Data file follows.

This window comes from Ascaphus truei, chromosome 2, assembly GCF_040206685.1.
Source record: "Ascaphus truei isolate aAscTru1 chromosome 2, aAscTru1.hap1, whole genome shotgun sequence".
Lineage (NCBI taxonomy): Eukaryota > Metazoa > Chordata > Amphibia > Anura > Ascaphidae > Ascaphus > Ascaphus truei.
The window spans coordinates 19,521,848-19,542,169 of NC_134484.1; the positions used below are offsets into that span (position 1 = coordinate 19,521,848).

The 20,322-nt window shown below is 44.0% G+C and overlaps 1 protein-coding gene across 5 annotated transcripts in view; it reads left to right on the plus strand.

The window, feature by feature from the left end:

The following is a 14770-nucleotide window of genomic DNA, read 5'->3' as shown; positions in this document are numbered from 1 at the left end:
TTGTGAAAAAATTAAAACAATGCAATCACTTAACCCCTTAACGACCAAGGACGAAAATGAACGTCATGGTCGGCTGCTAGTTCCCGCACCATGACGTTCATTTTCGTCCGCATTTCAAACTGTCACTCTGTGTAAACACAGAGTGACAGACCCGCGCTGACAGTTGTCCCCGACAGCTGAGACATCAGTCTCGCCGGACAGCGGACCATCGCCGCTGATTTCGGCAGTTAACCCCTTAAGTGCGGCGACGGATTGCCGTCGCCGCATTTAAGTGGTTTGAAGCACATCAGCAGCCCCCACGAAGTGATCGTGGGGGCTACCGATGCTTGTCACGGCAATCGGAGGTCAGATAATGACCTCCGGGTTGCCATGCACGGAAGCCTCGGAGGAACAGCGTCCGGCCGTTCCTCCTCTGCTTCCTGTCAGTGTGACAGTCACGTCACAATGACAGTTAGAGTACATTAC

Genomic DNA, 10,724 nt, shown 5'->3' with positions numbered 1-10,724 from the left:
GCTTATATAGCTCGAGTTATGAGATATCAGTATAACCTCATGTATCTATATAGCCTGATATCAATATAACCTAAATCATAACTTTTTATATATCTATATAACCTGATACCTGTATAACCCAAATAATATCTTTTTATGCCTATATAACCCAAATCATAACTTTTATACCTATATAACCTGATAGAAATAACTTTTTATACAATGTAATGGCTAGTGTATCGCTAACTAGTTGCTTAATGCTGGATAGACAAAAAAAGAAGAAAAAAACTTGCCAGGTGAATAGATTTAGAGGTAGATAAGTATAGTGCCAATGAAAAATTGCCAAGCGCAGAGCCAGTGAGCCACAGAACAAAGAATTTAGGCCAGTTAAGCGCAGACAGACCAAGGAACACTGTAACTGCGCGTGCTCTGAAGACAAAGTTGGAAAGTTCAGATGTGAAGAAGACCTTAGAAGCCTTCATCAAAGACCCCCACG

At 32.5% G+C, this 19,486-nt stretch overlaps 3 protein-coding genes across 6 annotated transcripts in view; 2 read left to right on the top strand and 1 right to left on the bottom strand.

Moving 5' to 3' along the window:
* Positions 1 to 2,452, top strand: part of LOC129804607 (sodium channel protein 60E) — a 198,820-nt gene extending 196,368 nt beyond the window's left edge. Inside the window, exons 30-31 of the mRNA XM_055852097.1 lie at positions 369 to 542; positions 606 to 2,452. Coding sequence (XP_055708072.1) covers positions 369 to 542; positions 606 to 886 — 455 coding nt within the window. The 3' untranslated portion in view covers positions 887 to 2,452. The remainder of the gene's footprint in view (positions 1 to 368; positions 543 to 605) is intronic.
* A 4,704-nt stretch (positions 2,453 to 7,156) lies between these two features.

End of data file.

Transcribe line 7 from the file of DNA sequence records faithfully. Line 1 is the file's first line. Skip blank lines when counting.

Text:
The following is a 14770-nucleotide window of genomic DNA, read 5'->3' as shown; positions in this document are numbered from 1 at the left end: